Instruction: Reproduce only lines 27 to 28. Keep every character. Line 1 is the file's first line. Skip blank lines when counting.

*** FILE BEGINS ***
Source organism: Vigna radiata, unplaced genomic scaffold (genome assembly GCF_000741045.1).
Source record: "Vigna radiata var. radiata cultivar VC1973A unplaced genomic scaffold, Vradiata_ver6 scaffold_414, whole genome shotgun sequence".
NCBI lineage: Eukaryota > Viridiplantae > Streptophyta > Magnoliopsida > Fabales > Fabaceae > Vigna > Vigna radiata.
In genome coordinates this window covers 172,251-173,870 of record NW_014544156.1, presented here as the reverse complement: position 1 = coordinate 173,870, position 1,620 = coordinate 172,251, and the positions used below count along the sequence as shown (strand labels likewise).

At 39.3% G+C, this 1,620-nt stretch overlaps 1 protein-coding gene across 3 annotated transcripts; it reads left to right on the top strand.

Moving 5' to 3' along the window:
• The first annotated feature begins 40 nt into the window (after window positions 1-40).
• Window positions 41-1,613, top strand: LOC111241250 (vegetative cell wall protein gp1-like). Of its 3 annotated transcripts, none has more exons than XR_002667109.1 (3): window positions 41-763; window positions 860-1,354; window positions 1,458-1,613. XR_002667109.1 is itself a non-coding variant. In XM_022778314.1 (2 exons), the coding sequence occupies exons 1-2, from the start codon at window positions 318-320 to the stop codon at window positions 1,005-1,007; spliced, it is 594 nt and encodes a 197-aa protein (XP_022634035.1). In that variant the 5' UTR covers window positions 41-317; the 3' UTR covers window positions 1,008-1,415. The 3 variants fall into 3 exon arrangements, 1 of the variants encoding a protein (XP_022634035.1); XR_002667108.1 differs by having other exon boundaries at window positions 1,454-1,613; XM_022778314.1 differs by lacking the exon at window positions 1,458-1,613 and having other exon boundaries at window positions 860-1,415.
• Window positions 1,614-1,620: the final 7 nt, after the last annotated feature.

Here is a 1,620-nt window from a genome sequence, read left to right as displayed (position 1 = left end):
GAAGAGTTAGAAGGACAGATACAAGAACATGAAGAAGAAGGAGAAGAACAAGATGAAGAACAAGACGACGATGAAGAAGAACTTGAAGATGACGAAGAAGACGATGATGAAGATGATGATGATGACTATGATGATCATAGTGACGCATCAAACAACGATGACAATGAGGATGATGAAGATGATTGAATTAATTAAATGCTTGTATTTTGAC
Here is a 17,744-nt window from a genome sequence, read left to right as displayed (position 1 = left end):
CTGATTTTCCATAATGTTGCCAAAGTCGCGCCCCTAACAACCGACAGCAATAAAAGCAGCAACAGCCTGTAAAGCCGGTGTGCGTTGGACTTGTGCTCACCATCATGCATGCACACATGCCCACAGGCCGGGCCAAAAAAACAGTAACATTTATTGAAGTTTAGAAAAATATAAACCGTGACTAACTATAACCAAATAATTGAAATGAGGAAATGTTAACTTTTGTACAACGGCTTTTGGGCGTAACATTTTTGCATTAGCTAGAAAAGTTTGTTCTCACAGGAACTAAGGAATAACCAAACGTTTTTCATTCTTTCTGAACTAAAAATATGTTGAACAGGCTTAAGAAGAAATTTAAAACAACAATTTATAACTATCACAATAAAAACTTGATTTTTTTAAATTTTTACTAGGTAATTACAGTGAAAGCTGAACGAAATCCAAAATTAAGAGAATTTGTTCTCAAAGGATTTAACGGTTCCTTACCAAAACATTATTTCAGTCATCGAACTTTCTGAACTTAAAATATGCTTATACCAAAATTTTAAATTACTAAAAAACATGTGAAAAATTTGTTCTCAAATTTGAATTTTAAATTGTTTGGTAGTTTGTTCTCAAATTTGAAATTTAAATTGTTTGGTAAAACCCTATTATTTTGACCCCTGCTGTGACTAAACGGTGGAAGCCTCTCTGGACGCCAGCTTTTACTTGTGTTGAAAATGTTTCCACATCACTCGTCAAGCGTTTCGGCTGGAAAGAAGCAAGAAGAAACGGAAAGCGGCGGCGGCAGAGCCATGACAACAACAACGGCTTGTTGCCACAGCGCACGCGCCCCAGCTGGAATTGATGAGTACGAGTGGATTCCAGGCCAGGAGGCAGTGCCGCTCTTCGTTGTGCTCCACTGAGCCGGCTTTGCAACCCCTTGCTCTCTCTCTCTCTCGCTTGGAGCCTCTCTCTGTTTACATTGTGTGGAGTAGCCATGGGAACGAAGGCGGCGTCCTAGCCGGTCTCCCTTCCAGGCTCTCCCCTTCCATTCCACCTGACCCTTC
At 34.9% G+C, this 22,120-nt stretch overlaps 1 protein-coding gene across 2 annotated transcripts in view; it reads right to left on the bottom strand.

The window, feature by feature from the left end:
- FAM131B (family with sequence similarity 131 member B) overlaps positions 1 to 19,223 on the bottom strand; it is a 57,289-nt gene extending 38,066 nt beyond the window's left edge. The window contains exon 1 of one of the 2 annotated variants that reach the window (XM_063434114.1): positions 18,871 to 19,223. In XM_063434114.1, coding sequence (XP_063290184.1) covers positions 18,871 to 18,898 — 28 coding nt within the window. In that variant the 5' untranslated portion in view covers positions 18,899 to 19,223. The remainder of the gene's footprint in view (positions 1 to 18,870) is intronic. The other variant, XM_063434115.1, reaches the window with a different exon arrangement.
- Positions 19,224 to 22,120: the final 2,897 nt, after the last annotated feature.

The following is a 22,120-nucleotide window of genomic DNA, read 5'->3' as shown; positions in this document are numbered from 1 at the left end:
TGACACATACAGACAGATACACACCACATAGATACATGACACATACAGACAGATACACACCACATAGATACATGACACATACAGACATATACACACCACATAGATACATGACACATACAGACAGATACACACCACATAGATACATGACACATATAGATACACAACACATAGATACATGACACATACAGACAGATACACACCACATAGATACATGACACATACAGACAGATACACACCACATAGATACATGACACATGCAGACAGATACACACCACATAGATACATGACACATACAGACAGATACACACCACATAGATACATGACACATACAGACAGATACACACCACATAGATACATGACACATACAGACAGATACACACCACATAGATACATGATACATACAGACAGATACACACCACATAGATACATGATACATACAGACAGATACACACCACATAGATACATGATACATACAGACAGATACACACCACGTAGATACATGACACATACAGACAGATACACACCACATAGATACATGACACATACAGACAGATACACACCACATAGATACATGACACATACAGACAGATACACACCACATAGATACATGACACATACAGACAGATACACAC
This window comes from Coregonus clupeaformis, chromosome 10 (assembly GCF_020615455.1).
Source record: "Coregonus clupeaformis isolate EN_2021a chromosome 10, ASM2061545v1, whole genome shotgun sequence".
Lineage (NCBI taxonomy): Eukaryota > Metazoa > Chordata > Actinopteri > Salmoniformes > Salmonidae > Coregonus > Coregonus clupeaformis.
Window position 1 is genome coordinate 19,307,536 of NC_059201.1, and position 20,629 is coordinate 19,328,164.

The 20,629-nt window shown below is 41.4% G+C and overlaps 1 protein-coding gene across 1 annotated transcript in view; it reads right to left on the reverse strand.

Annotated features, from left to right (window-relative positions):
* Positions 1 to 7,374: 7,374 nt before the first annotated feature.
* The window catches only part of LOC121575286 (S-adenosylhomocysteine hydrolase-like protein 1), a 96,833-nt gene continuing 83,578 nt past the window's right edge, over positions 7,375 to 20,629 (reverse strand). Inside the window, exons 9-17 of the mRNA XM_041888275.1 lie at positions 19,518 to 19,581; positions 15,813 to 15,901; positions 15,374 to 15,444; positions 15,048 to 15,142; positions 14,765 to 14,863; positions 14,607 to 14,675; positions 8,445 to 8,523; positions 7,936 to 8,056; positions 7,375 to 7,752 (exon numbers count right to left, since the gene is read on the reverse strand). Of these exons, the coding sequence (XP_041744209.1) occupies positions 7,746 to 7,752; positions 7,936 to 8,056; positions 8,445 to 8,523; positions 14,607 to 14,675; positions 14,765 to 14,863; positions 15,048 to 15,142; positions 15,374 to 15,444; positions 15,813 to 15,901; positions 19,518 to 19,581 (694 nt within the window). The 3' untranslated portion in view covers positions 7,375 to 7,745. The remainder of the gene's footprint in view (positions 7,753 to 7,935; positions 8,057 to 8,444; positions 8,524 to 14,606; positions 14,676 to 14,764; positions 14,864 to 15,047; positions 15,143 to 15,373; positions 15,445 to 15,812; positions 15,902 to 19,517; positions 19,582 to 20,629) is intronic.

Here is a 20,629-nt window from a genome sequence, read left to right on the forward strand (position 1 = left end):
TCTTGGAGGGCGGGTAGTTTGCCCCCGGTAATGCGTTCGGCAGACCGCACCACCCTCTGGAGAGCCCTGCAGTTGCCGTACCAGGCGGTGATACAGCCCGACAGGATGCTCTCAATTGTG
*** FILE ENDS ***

* The window catches only part of LOC121575286 (S-adenosylhomocysteine hydrolase-like protein 1), a 96,833-nt gene continuing 83,578 nt past the window's right edge, over positions 7,375 to 20,629 (reverse strand). Inside the window, exons 9-17 of the mRNA XM_041888275.1 lie at positions 19,518 to 19,581; positions 15,813 to 15,901; positions 15,374 to 15,444; positions 15,048 to 15,142; positions 14,765 to 14,863; positions 14,607 to 14,675; positions 8,445 to 8,523; positions 7,936 to 8,056; positions 7,375 to 7,752 (exon numbers count right to left, since the gene is read on the reverse strand). Of these exons, the coding sequence (XP_041744209.1) occupies positions 7,746 to 7,752; positions 7,936 to 8,056; positions 8,445 to 8,523; positions 14,607 to 14,675; positions 14,765 to 14,863; positions 15,048 to 15,142; positions 15,374 to 15,444; positions 15,813 to 15,901; positions 19,518 to 19,581 (694 nt within the window). The 3' untranslated portion in view covers positions 7,375 to 7,745. The remainder of the gene's footprint in view (positions 7,753 to 7,935; positions 8,057 to 8,444; positions 8,524 to 14,606; positions 14,676 to 14,764; positions 14,864 to 15,047; positions 15,143 to 15,373; positions 15,445 to 15,812; positions 15,902 to 19,517; positions 19,582 to 20,629) is intronic.

Here is a 20,629-nt window from a genome sequence, read left to right on the forward strand (position 1 = left end):